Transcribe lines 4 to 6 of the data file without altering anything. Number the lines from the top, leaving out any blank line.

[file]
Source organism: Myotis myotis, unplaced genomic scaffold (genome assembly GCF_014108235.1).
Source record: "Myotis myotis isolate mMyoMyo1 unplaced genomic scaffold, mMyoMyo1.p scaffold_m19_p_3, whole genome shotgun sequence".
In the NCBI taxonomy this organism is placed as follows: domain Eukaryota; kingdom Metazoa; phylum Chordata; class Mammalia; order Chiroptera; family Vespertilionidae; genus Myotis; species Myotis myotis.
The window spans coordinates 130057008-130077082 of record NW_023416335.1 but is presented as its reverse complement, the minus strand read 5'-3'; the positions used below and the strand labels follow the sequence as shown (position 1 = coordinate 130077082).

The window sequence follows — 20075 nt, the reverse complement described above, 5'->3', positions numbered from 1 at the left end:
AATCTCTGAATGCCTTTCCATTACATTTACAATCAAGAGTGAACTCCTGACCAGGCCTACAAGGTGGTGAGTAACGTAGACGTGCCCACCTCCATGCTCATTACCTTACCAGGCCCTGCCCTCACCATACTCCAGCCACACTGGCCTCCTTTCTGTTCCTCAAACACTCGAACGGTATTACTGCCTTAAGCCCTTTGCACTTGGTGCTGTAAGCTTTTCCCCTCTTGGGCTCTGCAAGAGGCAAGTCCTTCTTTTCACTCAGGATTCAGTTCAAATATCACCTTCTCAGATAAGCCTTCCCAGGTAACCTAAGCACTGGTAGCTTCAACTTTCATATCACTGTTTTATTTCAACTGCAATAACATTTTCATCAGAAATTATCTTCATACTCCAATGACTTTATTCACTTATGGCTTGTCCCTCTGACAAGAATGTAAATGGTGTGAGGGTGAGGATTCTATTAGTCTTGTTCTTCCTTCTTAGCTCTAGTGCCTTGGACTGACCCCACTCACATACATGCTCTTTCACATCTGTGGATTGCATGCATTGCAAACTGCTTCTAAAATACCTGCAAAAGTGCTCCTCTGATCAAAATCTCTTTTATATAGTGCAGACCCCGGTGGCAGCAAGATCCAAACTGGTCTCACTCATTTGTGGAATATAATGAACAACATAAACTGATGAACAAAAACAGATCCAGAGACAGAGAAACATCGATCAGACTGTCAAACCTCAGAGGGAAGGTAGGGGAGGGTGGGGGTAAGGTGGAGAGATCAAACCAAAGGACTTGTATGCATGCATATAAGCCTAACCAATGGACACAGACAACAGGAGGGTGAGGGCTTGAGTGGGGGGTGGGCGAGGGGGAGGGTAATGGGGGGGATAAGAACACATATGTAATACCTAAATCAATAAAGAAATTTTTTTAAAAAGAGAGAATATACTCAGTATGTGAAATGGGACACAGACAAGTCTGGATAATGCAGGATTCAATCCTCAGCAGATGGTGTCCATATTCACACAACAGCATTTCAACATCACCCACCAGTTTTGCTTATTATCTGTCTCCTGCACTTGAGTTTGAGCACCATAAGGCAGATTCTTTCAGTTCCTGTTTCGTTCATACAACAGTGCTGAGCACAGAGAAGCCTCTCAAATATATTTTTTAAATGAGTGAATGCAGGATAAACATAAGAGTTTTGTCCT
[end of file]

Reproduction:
The window spans coordinates 130057008-130077082 of record NW_023416335.1 but is presented as its reverse complement, the minus strand read 5'-3'; the positions used below and the strand labels follow the sequence as shown (position 1 = coordinate 130077082).

The window sequence follows — 20075 nt, the reverse complement described above, 5'->3', positions numbered from 1 at the left end:
AATCTCTGAATGCCTTTCCATTACATTTACAATCAAGAGTGAACTCCTGACCAGGCCTACAAGGTGGTGAGTAACGTAGACGTGCCCACCTCCATGCTCATTACCTTACCAGGCCCTGCCCTCACCATACTCCAGCCACACTGGCCTCCTTTCTGTTCCTCAAACACTCGAACGGTATTACTGCCTTAAGCCCTTTGCACTTGGTGCTGTAAGCTTTTCCCCTCTTGGGCTCTGCAAGAGGCAAGTCCTTCTTTTCACTCAGGATTCAGTTCAAATATCACCTTCTCAGATAAGCCTTCCCAGGTAACCTAAGCACTGGTAGCTTCAACTTTCATATCACTGTTTTATTTCAACTGCAATAACATTTTCATCAGAAATTATCTTCATACTCCAATGACTTTATTCACTTATGGCTTGTCCCTCTGACAAGAATGTAAATGGTGTGAGGGTGAGGATTCTATTAGTCTTGTTCTTCCTTCTTAGCTCTAGTGCCTTGGACTGACCCCACTCACATACATGCTCTTTCACATCTGTGGATTGCATGCATTGCAAACTGCTTCTAAAATACCTGCAAAAGTGCTCCTCTGATCAAAATCTCTTTTATATAGTGCAGACCCCGGTGGCAGCAAGATCCAAACTGGTCTCACTCATTTGTGGAATATAATGAACAACATAAACTGATGAACAAAAACAGATCCAGAGACAGAGAAACATCGATCAGACTGTCAAACCTCAGAGGGAAGGTAGGGGAGGGTGGGGGTAAGGTGGAGAGATCAAACCAAAGGACTTGTATGCATGCATATAAGCCTAACCAATGGACACAGACAACAGGAGGGTGAGGGCTTGAGTGGGGGGTGGGCGAGGGGGAGGGTAATGGGGGGGATAAGAACACATATGTAATACCTAAATCAATAAAGAAATTTTTTTAAAAAGAGAGAATATACTCAGTATGTGAAATGGGACACAGACAAGTCTGGATAATGCAGGATTCAATCCTCAGCAGATGGTGTCCATATTCACACAACAGCATTTCAACATCACCCACCAGTTTTGCTTATTATCTGTCTCCTGCACTTGAGTTTGAGCACCATAAGGCAGATTCTTTCAGTTCCTGTTTCGTTCATACAACAGTGCTGAGCACAGAGAAGCCTCTCAAATATATTTTTTAAATGAGTGAATGCAGGATAAACATAAGAGTTTTGTCCT